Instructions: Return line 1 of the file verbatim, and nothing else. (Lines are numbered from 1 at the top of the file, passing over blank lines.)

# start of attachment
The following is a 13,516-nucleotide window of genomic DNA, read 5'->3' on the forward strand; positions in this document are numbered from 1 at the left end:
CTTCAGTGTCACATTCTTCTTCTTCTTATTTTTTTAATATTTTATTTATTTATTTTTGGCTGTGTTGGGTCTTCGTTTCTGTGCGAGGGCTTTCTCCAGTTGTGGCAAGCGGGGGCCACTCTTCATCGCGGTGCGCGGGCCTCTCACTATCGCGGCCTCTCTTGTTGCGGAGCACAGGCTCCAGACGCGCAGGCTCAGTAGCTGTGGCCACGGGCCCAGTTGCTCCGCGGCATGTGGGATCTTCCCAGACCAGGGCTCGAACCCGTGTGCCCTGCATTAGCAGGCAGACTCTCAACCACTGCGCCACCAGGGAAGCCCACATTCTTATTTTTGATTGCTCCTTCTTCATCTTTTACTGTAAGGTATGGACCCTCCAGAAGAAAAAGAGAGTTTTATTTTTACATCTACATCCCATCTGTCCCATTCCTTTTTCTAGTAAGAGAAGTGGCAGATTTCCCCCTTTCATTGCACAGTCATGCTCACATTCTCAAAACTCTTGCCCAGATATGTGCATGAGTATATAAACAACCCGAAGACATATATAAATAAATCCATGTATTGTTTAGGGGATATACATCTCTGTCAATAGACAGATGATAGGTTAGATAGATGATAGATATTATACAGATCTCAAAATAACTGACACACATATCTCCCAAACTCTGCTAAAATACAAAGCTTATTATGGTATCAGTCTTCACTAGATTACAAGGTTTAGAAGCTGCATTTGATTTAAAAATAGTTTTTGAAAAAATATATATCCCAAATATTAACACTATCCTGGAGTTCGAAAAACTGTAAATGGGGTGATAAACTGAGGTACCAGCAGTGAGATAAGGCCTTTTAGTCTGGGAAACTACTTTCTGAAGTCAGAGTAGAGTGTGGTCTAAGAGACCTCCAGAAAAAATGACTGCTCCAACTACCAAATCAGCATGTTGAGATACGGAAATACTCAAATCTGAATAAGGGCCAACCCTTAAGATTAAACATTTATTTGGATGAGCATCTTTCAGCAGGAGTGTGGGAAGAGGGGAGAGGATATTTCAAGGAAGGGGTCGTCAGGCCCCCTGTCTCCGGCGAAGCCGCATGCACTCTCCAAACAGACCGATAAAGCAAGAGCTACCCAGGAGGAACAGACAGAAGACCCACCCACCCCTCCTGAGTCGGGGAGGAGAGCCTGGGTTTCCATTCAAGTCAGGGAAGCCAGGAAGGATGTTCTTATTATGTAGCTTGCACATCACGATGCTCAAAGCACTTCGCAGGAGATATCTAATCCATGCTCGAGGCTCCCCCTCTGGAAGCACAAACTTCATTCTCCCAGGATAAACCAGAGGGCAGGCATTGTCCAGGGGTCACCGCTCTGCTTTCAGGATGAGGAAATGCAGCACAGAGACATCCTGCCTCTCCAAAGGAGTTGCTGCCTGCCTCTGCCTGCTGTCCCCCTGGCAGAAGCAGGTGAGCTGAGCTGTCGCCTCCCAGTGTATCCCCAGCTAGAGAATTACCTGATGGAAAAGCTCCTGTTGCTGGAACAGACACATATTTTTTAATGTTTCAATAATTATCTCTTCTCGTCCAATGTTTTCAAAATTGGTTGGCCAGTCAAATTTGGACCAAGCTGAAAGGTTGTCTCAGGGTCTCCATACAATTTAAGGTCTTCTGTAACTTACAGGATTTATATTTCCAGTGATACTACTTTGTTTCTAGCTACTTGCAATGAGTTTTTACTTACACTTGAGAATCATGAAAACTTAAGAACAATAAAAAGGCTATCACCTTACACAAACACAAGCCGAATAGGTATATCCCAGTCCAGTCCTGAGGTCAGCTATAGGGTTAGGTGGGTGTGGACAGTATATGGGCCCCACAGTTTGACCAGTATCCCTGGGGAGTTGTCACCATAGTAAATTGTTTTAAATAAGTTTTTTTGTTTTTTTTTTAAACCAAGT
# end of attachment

The following is a 13,516-nucleotide window of genomic DNA, read 5'->3' on the forward strand; positions in this document are numbered from 1 at the left end: